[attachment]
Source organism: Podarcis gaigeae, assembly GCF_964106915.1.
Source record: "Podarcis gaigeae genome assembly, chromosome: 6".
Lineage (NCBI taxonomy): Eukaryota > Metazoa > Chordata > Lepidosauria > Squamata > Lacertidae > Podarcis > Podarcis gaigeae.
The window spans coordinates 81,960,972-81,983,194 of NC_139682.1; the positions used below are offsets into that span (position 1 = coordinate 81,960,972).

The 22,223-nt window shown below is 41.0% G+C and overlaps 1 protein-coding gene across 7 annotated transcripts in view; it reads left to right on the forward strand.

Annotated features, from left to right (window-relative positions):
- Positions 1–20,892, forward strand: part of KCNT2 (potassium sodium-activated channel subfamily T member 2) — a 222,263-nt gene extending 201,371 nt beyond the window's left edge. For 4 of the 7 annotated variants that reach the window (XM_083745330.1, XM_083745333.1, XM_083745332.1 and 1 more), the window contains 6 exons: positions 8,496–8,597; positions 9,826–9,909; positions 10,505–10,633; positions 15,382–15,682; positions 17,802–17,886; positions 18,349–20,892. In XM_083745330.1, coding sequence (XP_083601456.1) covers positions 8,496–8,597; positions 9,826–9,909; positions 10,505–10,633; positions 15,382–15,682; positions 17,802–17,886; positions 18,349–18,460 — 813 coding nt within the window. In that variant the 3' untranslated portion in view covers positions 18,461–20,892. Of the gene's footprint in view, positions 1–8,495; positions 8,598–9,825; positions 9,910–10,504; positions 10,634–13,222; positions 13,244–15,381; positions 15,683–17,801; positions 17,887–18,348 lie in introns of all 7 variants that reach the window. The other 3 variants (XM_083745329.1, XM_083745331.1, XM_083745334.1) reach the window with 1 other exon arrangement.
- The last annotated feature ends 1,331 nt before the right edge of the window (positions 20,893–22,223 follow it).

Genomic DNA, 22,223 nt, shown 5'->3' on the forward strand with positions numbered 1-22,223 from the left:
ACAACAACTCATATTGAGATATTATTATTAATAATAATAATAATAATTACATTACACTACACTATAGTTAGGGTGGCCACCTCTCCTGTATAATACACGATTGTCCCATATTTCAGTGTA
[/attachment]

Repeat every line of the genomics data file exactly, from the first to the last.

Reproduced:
Source organism: Podarcis gaigeae, assembly GCF_964106915.1.
Source record: "Podarcis gaigeae genome assembly, chromosome: 6".
Lineage (NCBI taxonomy): Eukaryota > Metazoa > Chordata > Lepidosauria > Squamata > Lacertidae > Podarcis > Podarcis gaigeae.
The window spans coordinates 81,960,972-81,983,194 of NC_139682.1; the positions used below are offsets into that span (position 1 = coordinate 81,960,972).

The 22,223-nt window shown below is 41.0% G+C and overlaps 1 protein-coding gene across 7 annotated transcripts in view; it reads left to right on the forward strand.

Annotated features, from left to right (window-relative positions):
- Positions 1–20,892, forward strand: part of KCNT2 (potassium sodium-activated channel subfamily T member 2) — a 222,263-nt gene extending 201,371 nt beyond the window's left edge. For 4 of the 7 annotated variants that reach the window (XM_083745330.1, XM_083745333.1, XM_083745332.1 and 1 more), the window contains 6 exons: positions 8,496–8,597; positions 9,826–9,909; positions 10,505–10,633; positions 15,382–15,682; positions 17,802–17,886; positions 18,349–20,892. In XM_083745330.1, coding sequence (XP_083601456.1) covers positions 8,496–8,597; positions 9,826–9,909; positions 10,505–10,633; positions 15,382–15,682; positions 17,802–17,886; positions 18,349–18,460 — 813 coding nt within the window. In that variant the 3' untranslated portion in view covers positions 18,461–20,892. Of the gene's footprint in view, positions 1–8,495; positions 8,598–9,825; positions 9,910–10,504; positions 10,634–13,222; positions 13,244–15,381; positions 15,683–17,801; positions 17,887–18,348 lie in introns of all 7 variants that reach the window. The other 3 variants (XM_083745329.1, XM_083745331.1, XM_083745334.1) reach the window with 1 other exon arrangement.
- The last annotated feature ends 1,331 nt before the right edge of the window (positions 20,893–22,223 follow it).

Genomic DNA, 22,223 nt, shown 5'->3' on the forward strand with positions numbered 1-22,223 from the left:
ACAACAACTCATATTGAGATATTATTATTAATAATAATAATAATAATTACATTACACTACACTATAGTTAGGGTGGCCACCTCTCCTGTATAATACACGATTGTCCCATATTTCAGTGTA